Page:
A Passage to India: From Traditional Miniature Paintings to Contemporary Multi-Media Works, Art from India Is Strengthening Its Presence on the American Art Scene

By Hart, Jane | Art Business News, May 2002 | Go to article overview

A Passage to India: From Traditional Miniature Paintings to Contemporary Multi-Media Works, Art from India Is Strengthening Its Presence on the American Art Scene


Hart, Jane, Art Business News


America's popular culture represents a cross-sectional hybrid of international influence. Never has the influence of India, the second largest nation in the world, been more obvious in today's culture than in Americans' increasing interest in spiritual and holistic persuasions. Yoga, meditation, teas and henna tattoos are skyrocketing in popularity and have become the standard regalia for the American new age. But in addition to our interest in gurus, goddesses and Ayurveda, art from India is surfacing in American culture as well. High-profile auctions, art galleries devoted to Indian art and museum exhibits showcasing art from India are raising awareness and interest in the artistic contributions of our Asian neighbor.

During the last few years, Sotheby's New York has held successful auctions of Indian and Southeast Asian paintings and sculpture. According to Edward Wilkinson, assistant vice president and director of the Indian and Southeast Asian Art Department at Sotheby's New York, a growing number of pieces have sold for above-estimate prices. For example, a fifth-century female figure of a goddess from an English private collection sold for $100,000 in last October's auction (est. $60,000 to $90,000), while a female torso up for auction in March 2000 sold for $350,000 (est. $200,000 to $300,000). "The traditional material is in dwindling supply," said Wilkinson--dwindling and clearly in demand.

On the contemporary side of things, Chester Herwitz's gift of 850 works of contemporary art from India to the Peabody Essex Museum in Salem, Mass., brought heightened visibility to the contemporary art scene in India. According to Greg Liakos, media relations manager, the museum is undergoing a major expansion and renovation and plans to dedicate a gallery solely to Herwitz's collection in May 2003.

In addition to auctions and museum exhibits, several American art galleries devoted solely to Indian and/or South Asian art have opened in the last five years--increasing consumer access to both traditional and contemporary Indian art.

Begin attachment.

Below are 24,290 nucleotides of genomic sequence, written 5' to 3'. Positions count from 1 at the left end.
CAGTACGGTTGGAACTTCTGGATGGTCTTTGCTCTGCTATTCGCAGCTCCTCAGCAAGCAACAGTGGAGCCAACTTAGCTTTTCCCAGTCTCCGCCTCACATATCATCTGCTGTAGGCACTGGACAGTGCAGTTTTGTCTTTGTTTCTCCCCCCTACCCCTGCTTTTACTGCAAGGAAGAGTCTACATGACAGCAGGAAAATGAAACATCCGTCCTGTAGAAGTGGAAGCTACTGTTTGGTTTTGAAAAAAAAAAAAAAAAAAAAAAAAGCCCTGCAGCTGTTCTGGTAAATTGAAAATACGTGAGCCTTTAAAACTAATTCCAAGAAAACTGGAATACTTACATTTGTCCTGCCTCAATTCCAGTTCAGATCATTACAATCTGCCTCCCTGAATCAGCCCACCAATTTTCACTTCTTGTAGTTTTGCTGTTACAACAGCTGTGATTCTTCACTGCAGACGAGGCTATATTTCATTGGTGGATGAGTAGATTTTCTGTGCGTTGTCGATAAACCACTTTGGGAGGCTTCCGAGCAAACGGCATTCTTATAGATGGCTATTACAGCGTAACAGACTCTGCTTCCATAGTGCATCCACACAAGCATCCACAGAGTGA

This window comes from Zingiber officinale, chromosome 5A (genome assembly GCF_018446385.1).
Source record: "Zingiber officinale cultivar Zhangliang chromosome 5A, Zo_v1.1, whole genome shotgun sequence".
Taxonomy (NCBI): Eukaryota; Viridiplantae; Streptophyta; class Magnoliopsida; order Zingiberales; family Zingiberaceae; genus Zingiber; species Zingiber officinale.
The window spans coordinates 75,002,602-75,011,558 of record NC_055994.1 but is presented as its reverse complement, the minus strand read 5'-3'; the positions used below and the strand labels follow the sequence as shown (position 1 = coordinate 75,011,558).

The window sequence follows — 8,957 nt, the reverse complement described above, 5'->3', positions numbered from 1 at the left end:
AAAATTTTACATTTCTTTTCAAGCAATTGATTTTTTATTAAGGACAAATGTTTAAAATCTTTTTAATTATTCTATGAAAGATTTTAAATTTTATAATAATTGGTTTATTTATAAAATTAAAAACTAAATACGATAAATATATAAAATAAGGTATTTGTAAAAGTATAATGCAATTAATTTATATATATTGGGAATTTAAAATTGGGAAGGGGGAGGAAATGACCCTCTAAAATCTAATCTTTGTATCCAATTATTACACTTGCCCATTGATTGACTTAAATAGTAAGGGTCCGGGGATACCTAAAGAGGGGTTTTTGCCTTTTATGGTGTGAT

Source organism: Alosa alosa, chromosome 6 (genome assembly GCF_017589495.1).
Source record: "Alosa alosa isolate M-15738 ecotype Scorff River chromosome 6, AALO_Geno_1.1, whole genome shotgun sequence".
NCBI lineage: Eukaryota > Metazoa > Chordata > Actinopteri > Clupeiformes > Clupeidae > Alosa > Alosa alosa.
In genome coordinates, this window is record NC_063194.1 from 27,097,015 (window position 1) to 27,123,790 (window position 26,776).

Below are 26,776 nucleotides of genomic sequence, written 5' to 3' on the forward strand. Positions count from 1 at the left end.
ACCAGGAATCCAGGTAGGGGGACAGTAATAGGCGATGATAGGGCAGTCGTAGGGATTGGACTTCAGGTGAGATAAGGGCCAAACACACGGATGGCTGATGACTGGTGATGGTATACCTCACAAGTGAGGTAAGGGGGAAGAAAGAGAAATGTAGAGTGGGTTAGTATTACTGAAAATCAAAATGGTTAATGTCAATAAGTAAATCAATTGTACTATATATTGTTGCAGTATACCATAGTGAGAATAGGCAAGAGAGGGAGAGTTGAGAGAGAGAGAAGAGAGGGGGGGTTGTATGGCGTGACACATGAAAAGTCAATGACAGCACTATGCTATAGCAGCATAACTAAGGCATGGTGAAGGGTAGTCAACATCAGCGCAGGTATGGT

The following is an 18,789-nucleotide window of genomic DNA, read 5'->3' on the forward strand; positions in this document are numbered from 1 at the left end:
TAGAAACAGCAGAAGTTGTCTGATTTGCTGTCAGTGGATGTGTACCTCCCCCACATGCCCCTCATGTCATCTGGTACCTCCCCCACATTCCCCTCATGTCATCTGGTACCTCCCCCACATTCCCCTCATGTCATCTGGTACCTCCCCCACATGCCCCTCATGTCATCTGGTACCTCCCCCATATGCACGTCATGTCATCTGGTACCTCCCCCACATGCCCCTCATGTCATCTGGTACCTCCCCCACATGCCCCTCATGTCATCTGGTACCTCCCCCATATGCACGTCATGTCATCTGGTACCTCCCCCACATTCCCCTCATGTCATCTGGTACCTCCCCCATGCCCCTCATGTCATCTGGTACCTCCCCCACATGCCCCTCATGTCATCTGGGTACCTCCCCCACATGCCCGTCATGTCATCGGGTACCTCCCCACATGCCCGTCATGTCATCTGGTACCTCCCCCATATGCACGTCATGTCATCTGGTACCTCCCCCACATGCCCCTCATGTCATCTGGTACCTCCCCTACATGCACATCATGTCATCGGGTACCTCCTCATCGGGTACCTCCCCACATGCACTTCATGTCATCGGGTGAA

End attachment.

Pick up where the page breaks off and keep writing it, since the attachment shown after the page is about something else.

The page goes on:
The Traditional

Traditional Indian art--which may include ancient art or art which is created today using traditional techniques from the past--has a place in today's market, according to gallery owners.

Mary Lanius, owner of DAK Ltd.--an international firm specializing in imports and exports from India--and partner in a New Delhi art gallery, imports traditional style paintings created today in India. Lanius, who is also a Professor Emeritus at the University of Denver and teaches the history of India and South Asian art, first became involved with Indian art years ago when she worked with female village painters near Nepal and supported their interest. Today, Lanius believes there will always be a market for traditional Indian style paintings of good quality.

One example of traditional painting is the Indian miniature. According to Lanius, miniatures are paintings on paper (or in the past have been done on palm leaf) that were created to illustrate manuscripts and texts that deal with Hindu subject matter, court life and ancient stories. Miniatures are still created today, and Indian artists continue this revered practice using traditional materials and subject matter.

"The miniatures are very beautiful, and often people are interested in miniatures for their illustration of legends and stories as well as for the quality of the brushstroke," said Lanius. "The brushstroke is often incredibly fine."

Lanius believes Mahaveer Swami, who lives in Bikaner, India, is among the best in his craft of Indian miniature painting because of the quality of his lines and brushstrokes. Said Lanius, "Mahaveer makes his own brushes out of the hair of squirrel's tails. He is special because of his technique and imagination in putting composition together. He uses the old technique and older subject matter" said Lanius.

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